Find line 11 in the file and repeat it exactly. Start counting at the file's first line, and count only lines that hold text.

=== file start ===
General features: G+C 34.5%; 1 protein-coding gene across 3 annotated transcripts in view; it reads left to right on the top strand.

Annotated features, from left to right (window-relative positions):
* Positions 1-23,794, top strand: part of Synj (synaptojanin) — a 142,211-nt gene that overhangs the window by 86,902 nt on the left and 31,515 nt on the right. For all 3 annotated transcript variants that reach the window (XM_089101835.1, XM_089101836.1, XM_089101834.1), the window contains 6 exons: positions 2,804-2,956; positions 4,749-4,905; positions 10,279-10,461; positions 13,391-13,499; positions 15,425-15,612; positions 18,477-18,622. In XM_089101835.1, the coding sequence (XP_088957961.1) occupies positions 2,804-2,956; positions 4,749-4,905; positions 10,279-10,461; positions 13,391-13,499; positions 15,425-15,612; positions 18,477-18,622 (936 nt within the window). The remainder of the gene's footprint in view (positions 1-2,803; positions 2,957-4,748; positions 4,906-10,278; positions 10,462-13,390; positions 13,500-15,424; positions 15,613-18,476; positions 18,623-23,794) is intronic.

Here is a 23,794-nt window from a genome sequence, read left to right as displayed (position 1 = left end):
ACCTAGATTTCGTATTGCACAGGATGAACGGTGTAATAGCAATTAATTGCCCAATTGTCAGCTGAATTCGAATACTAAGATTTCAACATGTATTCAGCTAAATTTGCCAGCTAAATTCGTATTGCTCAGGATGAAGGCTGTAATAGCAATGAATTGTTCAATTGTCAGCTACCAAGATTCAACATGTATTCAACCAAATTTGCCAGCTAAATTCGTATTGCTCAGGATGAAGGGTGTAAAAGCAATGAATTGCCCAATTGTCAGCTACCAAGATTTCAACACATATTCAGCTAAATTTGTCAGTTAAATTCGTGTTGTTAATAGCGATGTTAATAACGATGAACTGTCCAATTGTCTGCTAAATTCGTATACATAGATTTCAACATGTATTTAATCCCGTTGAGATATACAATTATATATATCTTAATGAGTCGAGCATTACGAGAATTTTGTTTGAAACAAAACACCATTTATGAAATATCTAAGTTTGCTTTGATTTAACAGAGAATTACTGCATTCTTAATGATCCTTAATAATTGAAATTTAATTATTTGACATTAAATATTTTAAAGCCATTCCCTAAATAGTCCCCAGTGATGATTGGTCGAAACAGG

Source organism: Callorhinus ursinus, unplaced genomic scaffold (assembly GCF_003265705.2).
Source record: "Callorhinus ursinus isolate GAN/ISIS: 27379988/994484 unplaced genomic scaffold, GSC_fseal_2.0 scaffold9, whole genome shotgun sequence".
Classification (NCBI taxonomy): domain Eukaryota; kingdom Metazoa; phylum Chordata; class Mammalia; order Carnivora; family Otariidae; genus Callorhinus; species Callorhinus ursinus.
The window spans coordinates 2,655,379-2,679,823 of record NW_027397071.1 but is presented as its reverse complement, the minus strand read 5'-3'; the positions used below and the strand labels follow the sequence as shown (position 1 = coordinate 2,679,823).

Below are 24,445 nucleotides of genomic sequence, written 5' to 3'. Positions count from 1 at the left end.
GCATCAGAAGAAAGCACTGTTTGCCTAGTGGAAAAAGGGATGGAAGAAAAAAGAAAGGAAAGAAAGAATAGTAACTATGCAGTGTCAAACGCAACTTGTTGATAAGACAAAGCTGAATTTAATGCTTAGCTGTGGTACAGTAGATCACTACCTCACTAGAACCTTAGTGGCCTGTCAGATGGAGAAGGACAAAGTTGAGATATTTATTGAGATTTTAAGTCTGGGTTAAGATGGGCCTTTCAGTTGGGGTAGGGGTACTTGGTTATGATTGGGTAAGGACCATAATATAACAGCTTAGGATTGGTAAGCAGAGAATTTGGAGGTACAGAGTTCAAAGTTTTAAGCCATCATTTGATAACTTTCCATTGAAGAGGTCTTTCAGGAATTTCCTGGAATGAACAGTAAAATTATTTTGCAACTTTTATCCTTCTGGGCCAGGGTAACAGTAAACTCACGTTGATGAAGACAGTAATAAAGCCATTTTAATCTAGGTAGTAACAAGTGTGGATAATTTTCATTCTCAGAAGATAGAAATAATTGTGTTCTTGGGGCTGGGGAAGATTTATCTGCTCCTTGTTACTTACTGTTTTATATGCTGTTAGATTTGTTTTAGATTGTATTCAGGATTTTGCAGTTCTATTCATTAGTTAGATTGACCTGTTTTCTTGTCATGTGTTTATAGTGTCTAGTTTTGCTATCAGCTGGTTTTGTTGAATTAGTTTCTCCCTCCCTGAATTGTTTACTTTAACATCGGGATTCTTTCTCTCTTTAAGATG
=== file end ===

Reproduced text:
GCATCAGAAGAAAGCACTGTTTGCCTAGTGGAAAAAGGGATGGAAGAAAAAAGAAAGGAAAGAAAGAATAGTAACTATGCAGTGTCAAACGCAACTTGTTGATAAGACAAAGCTGAATTTAATGCTTAGCTGTGGTACAGTAGATCACTACCTCACTAGAACCTTAGTGGCCTGTCAGATGGAGAAGGACAAAGTTGAGATATTTATTGAGATTTTAAGTCTGGGTTAAGATGGGCCTTTCAGTTGGGGTAGGGGTACTTGGTTATGATTGGGTAAGGACCATAATATAACAGCTTAGGATTGGTAAGCAGAGAATTTGGAGGTACAGAGTTCAAAGTTTTAAGCCATCATTTGATAACTTTCCATTGAAGAGGTCTTTCAGGAATTTCCTGGAATGAACAGTAAAATTATTTTGCAACTTTTATCCTTCTGGGCCAGGGTAACAGTAAACTCACGTTGATGAAGACAGTAATAAAGCCATTTTAATCTAGGTAGTAACAAGTGTGGATAATTTTCATTCTCAGAAGATAGAAATAATTGTGTTCTTGGGGCTGGGGAAGATTTATCTGCTCCTTGTTACTTACTGTTTTATATGCTGTTAGATTTGTTTTAGATTGTATTCAGGATTTTGCAGTTCTATTCATTAGTTAGATTGACCTGTTTTCTTGTCATGTGTTTATAGTGTCTAGTTTTGCTATCAGCTGGTTTTGTTGAATTAGTTTCTCCCTCCCTGAATTGTTTACTTTAACATCGGGATTCTTTCTCTCTTTAAGATG